|Eurovision Song Contest 1990 entry|
|Composer(s)||Raúl Orellana, Jaime Stinus|
|Lyricist(s)||José Luis Abel|
|◄ "Nacida para amar" (1989)|
|"Bailar pegados" (1991) ►|
"Bandido" (Spanish pronunciation: [banˈdiðo], "Bandit"), written by José Luis Abel and composed by Raúl Orellana and Jaime Stinus, was Spain's entry in the Eurovision Song Contest 1990, performed by the sister duo Azúcar Moreno. It was covered by Aşkın Nur Yengi, Turkish singer as "Zehir Gibisin" ("You're like a poison" in Turkish) in her second album, Hesap Ver (Explain in Turkish), which was released in 1991.
Televisión Española (TVE), the national broadcaster of Spain, used an internal selection process to choose Azúcar Moreno, who were becoming popular by combining traditional Spanish flamenco roots with urban contemporary musical styles, in this case electronic music. The song chosen to go with them to Zagreb, Croatia (then Yugoslavia), "Bandido", was produced by Raúl Orellana, one of the most respected dance music producers in Spain. The studio recording includes the spoken intro "Ladies and gentlemen, it's showtime at the Apollo Theater. Everybody, the hardest-working man in show business", sampled from James Brown's 1963 album Live at the Apollo.
At Zagreb, the song was performed first on the night, preceding Greece's Christos Callow and Wave with "Horis Skopo". At the end of judging that evening, "Bandido" took the fifth place slot with 96 points. Germany was the only country to award Spain with the 12 points that evening, the highest amount possible from a country. This was however a considerably better result than the last time Spain sent a flamenco influenced song to the Contest; in 1983 Remedios Amaya's "¿Quién maneja mi barca?" finished last with a grand total of 0 points.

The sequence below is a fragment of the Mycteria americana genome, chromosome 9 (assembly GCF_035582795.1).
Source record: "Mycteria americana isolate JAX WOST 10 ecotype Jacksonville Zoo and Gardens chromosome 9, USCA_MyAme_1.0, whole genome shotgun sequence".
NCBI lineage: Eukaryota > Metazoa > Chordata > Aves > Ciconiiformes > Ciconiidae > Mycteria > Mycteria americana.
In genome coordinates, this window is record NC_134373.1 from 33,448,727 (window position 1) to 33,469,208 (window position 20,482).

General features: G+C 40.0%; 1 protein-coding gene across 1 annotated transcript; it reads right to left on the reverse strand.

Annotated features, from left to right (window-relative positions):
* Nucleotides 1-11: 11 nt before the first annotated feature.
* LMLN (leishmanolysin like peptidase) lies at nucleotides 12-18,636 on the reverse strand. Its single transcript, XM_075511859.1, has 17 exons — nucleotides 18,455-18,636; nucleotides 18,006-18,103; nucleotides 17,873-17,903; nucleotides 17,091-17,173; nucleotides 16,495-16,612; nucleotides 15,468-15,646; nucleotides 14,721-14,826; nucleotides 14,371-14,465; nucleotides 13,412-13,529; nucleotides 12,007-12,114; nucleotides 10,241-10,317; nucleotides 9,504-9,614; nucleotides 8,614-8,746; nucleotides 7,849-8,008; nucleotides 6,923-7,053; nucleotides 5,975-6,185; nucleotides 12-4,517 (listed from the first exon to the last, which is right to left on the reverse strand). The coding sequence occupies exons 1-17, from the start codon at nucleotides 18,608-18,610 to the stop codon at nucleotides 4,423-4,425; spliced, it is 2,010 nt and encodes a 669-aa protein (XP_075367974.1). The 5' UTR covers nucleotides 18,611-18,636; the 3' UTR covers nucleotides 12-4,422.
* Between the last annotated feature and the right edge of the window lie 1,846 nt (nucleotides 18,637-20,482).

The song is about a "bandit", who stole the girls' love only to leave them with nothing except pain and sadness. The sisters beg the bandit to come back, to fulfill their longing for "dark passion", hoping that his love will be as fiery as a volcano. In the chorus, the sisters repeat that the bandit, with his eyes and lies, stole "the blood and life of [their hearts]." Musically, the song is known for having one of the longest instrumental intros in Eurovision history; 45 seconds of a total of 3 minutes.
One notable aspect of the performance was due to a technical glitch, in that one of the backing tracks started in a later position than expected. The two singers started their choreographed dance before the song, realized the tape was in the wrong position, and abruptly walked offstage in a huff, leaving viewers to wonder what had happened. After the two left the stage, BBC commentator Terry Wogan remarked, "Let's hope it doesn't go on like this or we're in for a very long night, ladies and gentlemen." After two minutes, during which the arena became silent, the sisters returned and the song was then performed in its entirety without a hitch. In 2003, BBC chose "Bandido," and all the events and difficulties surrounding the performance, as one of the most memorable moments in Eurovision history.
After the contest, "Bandido," as a single and album, propelled Azúcar Moreno to superstardom not only in Spain, but also in Europe and Latin America, where they continued to have success for the next decade.
- Official Eurovision Song Contest site, history by year, 1990.
- Detailed info and lyrics, The Diggiloo Thrush, "Bandido".
- Facebook page (in Spanish)
- YouTube video